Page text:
Crossing the Atlantic from west to east, Horta, on the island of Faial, has almost become a mandatory stopover for yachtsmen and other seafarers; a mid-way, safe, inexpensive and useful port offering respite from the oceanic hardships and welcome repair for boats and men alike.
Aside from the beautiful landscapes, the temperate yet somewhat unpredictable climate, the ever present whales and dolphins, there’s something else about Horta that you can only discover if you take some time to see, listen and most of all, feel. It’s the spirit of the port.
Most port towns have their own character but Faial’s is quite unique and it derives from the island’s history and geographical position and, in a significant way, from the mix of people who decided to come and live on a tiny spec of land in the middle of the vast Atlantic.
The melting pot started with the first Flemish settlers in the late 15th century creating, in a place that was then the ‘World’s End’, a lucrative export of textile dye. It continued with the Portuguese fleets returning from India, and later the Spanish galleons filled to the brim with South-American gold and Caribbean spices. The first intercontinental submarine communication cables saw an influx of German and British nationals and the giant transatlantic Clipper seaplanes brought Americans to the island. All of these visitors, many of whom stayed, added their own language, customs and world view to the diverse canvas of Faial’s life and culture.
With a safe and large harbour, mid-way between Europe and America, and a multicultural and peaceful community, it was only natural that many sailors and yachtsmen made Horta their regular port of call, and thus seafarers made, and continue to make, a lasting impression on the island.
This seafaring heritage can be seen in the thousands of paintings that cover all of the Marina’s walls, each one marking the passage of a boat, a safe arrival and a hope for future good winds and calm seas. A custom that has evolved into a mandatory superstition that no seaman dares to defy, and those paintings now feature on the most popular postcards of Faial.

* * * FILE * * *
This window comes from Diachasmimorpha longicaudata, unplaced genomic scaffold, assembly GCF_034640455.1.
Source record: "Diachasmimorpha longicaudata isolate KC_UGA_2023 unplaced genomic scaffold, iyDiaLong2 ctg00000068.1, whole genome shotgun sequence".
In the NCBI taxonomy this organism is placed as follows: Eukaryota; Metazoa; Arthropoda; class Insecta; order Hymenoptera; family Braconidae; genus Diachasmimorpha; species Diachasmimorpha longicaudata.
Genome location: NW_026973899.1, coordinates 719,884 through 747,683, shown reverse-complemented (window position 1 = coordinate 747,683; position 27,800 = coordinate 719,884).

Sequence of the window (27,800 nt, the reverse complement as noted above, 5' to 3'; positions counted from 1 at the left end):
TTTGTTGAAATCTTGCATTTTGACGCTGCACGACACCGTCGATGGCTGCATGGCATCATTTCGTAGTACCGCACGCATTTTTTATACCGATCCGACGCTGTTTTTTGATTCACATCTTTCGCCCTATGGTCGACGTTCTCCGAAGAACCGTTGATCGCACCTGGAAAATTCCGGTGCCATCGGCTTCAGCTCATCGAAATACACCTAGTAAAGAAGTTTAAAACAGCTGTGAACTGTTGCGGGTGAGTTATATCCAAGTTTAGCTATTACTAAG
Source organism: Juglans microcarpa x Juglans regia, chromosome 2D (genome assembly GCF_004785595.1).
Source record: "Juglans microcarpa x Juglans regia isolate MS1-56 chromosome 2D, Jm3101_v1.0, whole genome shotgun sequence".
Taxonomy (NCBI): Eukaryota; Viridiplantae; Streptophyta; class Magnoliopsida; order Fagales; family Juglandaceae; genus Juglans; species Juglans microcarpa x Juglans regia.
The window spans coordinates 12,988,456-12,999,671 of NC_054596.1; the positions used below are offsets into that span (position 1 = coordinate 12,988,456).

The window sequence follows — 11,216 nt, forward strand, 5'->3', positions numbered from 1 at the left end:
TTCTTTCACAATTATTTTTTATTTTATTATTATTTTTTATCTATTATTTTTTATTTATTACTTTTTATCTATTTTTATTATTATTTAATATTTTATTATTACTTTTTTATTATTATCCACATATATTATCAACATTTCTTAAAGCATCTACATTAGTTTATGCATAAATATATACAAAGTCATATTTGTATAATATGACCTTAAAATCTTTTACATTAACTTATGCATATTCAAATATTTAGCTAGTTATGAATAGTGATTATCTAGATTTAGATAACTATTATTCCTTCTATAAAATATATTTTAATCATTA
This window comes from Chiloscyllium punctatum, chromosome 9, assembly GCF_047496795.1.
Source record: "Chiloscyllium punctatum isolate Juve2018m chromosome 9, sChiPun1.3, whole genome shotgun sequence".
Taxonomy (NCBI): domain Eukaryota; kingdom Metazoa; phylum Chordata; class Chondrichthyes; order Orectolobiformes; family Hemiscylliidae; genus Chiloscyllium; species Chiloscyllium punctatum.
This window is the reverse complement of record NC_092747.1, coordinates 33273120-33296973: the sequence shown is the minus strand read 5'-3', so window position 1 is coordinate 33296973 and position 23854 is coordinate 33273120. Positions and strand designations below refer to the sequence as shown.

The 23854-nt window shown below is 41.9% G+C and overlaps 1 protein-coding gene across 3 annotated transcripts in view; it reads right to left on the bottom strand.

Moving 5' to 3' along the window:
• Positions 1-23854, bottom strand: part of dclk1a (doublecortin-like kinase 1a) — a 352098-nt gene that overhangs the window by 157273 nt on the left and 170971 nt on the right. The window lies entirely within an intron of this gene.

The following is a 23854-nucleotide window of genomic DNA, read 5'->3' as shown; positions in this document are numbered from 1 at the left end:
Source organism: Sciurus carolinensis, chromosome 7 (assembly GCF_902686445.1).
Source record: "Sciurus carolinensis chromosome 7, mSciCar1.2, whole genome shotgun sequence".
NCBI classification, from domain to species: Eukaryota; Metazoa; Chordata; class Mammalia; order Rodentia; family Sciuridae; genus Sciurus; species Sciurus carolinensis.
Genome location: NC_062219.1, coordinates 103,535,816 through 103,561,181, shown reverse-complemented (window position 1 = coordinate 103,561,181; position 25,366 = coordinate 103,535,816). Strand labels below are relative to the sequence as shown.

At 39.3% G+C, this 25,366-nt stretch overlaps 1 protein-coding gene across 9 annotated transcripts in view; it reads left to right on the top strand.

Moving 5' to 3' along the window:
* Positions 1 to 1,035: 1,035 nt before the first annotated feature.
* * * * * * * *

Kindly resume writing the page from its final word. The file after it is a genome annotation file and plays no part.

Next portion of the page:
Unlike other European ports, there is no physical barrier between the marina and the adjoining streets. Like a seasonal tide, activities at the port occasionally spill over into the town with yachtsmen and other seafarers filling up the shops and bars and visiting the local festivities around the island. The town repays in kind with the biggest festival on the island, Semana do Mar (Sea Week), which takes place just above the marina and celebrates this ancient – but very much alive – relationship between sea and land, port and town, sailors and shore dwellers, locals and foreigners. In the ruckus of that August week it’s hard to tell them apart, underlining how little actually separates one world from the other.
Faial has the highest percentage of foreign residents of all of the Azores, a great part of them sailors that, for whatever reason, decided to stay on the island instead of continuing their voyages. They are an inescapable part of the spirit of this port. People who brought the world with them to Faial, connect the island to all the other places where they lived and worked, adding something new to this Azorean, Portuguese ocean speck, sowing the seeds of a far-reaching, diverse, Atlantic community.
People aren’t that different and it’s only a short 2000nm sail from the northern Caribbean to here. We’re practically neighbours!